Lived up to our expectations

singing the role of Ethel  Merman

By Iride Aparicio

Photos Courtesy: Charles Zukow Associates LLC

      DENISE WHARMBY in her role as ETHEL MERMAN

SAN FRANCISCO, CA --  Australia’s ACOUSTIC VOICE, the only theater company in the world which uses no microphones to enhance the volume of the voices of their singers and no electronic equipment to manipulate their tone, made its North American Premier in San Francisco on July 8th, with  CALL ME MISS BIRDS EYE A musical Celebration based on the life of Ethel Merman.

Hearing the sounds of “Acoustic Voices” in the A.C.T's Geary Theater in S.F. was a unique experience for  those accustomed to hearing voices manipulated by electronic equipment. And the voices of DON BRIDGES as Narrator, Performer and Guitarist, MARTIN GRIMWOOD as Narrator and Performer, and the voice of DENISE WHARMBY who played the star role of ETHEL MERMAN, was a new experience. All have well-trained vocal instruments, enunciate every one of their words well, and without being loud or producing a harsh sound, could be heard clearly from any theatre's seat.

Martin Grimwood, Denise Wharmby, and Don Bridges
           Martin Grimwood, Denise Wharmby, and Don Bridges   

For those who may be wondering why a work written by JACK TINKER (a London Theatre Critic) as a celebration of  singer ETHEL MERMAN (l908-l984)  was Called CALL ME MISS BIRDS EYE, it will be interested to learn that the show’s  name is a quote of MERMAN herself, that was printed on a magazine at the time she was rehearsing a musical written by IRVING BERLIN. According to the article, when the famous composer went to talk to her to inform her that he had written "new lyrics" for one of the song she was singing, she told him: “Call me Miss Birds Eye” (The eye of a bird never changes its aimed direction) so MERMAN, who was considered  “The First Lady of Musical Theatre” during the 30’s and 40’s, behaved once more like a  “Diva.” After all, she was well-known, at the time, for refusing to make any changes in anything after she had rehearsed it.

WHARMBY can impersonate MERMAN easily. The singer from Australia, has MERMAN's physical looks, her charisma, and if not the brassiness in her tone of voice that MERMAN had, she can imitate her gestures well. Being trained as a BEL CANTO singer, WHARMBY knows how to project her voice, and how to let her tone flow freely from her throat. She vocalizes well, and like MERMAN, she can interpret every one of her songs with feeling.  Her tessitura  (pitch) is mellower than MERMAN’s, she has a beautiful tone of voice, and on opening night, she allowed the audience to hear it, in some of her thirty songs from the extensive MERMAN’s catalogue. As a singer, WHARMBY's vocal technique is impeccable.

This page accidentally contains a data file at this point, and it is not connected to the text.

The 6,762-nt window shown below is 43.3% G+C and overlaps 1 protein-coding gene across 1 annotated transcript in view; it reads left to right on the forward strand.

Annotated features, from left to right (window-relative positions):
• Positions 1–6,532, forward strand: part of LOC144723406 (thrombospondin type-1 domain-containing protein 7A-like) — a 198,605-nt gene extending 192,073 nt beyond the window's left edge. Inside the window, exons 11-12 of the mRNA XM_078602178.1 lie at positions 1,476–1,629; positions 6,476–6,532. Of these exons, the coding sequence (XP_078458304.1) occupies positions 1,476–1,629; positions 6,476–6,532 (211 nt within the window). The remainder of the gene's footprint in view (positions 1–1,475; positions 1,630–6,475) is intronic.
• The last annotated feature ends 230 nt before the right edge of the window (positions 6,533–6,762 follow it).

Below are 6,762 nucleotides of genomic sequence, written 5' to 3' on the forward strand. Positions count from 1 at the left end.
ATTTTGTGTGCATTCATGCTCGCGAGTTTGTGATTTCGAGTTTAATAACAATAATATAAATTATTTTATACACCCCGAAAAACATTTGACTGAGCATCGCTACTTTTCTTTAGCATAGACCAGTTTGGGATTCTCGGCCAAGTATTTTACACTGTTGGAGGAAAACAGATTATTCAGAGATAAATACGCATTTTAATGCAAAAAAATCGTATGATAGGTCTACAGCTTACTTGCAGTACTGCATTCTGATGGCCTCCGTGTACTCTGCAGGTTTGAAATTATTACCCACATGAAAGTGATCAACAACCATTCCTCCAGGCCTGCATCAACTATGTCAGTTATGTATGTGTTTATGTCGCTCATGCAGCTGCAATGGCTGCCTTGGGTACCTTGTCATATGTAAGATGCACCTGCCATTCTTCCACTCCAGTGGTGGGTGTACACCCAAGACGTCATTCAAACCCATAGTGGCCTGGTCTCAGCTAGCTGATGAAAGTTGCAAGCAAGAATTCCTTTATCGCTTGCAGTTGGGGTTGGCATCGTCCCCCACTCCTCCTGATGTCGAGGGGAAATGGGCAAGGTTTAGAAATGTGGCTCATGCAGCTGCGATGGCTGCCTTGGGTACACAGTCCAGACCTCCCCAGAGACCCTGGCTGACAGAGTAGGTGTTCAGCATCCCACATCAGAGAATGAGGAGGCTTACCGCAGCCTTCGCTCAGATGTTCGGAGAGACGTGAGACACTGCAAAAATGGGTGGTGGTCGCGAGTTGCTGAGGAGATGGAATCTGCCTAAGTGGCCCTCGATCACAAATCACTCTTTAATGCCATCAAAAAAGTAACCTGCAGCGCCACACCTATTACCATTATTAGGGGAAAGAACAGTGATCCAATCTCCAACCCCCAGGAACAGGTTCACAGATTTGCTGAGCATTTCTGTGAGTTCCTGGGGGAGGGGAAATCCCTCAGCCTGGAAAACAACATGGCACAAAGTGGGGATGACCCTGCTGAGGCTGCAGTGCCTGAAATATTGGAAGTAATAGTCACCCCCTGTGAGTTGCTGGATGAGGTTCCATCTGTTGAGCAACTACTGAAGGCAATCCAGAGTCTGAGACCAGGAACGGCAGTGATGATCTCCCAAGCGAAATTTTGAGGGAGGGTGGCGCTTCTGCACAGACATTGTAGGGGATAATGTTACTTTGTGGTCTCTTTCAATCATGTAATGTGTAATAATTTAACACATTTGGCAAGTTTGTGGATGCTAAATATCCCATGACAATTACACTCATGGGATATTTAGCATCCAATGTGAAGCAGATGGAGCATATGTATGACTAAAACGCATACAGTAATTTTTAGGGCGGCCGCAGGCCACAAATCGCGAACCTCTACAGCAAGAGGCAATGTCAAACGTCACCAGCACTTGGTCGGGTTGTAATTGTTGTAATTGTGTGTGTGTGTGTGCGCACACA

A little let down of the show on that night was that many of the MERMAN’s  songs that WHARMBY sang were from shows completely unknown to the audience and they were unable to recognize them. WHARMBY's best interpretations on that night, were her “love” songs (those that came after the narration of BRIDGES of MERMAN’s  four divorces) that she sang with a lot of feeling. The applause, however, and the ovations came after she sang MERMAN’s most popular songs such as:  “ They Say it’s Wonderful” “Before the Parade Passes By”and “I got Rhythm” and “Everything is coming up Roses.” WHARMBY was wonderful singing those.


The history of MERMAN’s life in the show, is inserted as short skits and narrations between her songs with BRIDGES or GRIMWOOD, relating them and singing songs alone or with WHARMBY, and with short dances. Her life starts with her as a young girl working as stenographer (a secretary who knew shorthand and was able to type all her contracts later on.) a job that, later on, opened her doors to Broadway when as secretary she became acquainted with  people in show business. While “her life” is mostly told by the narrators, some of the short skits are “acted” and some others include dancing.

The show is good as is, but if it is heading for Broadway, it may need that some of the “skits” (in which BRIDGES and GRIMWOOD, talk and sing) be acted, to change the pace of the show that, at times, feels that it has too many songs.  MERMAN had a lot a “drama” in her  life so, perhaps to create a better knowledge of MERMAN in the audience, part of that drama is acted by the thee actors on the stage instead of narrated. Showing (intead of telling) the audience a skit, of  MERMAN crying, after being told by a producer  that she could not play the role of Rose, (The role considered by many MERMAN’s  best characterization of a character on Broadway) in the movie version of “GYPSY,” could be very effective.

The singing of BRIDGES, was a little “shaky” on some of his songs on that night, but his playing the guitar and his narrations were good.  GRIMWOOD’s singing was more even and he allowed the audience to hear the quality of  his deep tones in a couple of his songs.

Dr. GRAHAM CLARKE, the Artistic and Musical Director of Acoustic Voice, is a trained concert pianist at the University of Melbourne School of music. He has worked professionally as a singer and accompanist, assistant conductor, arranger and Musical Director. With all his training, it was no wonder that on that night, he played all the songs for the three singers masterfully at the grand piano, allowing each one of them to display the beauty of their vocal instruments.

“CALL ME MISS BIRDS EYE” is a must see show if you enjoy good music and wonderful musical songs sang in beautiful and well trained voices.

For ticket information contact A.C.T. Geary Theater at (415) 749-2228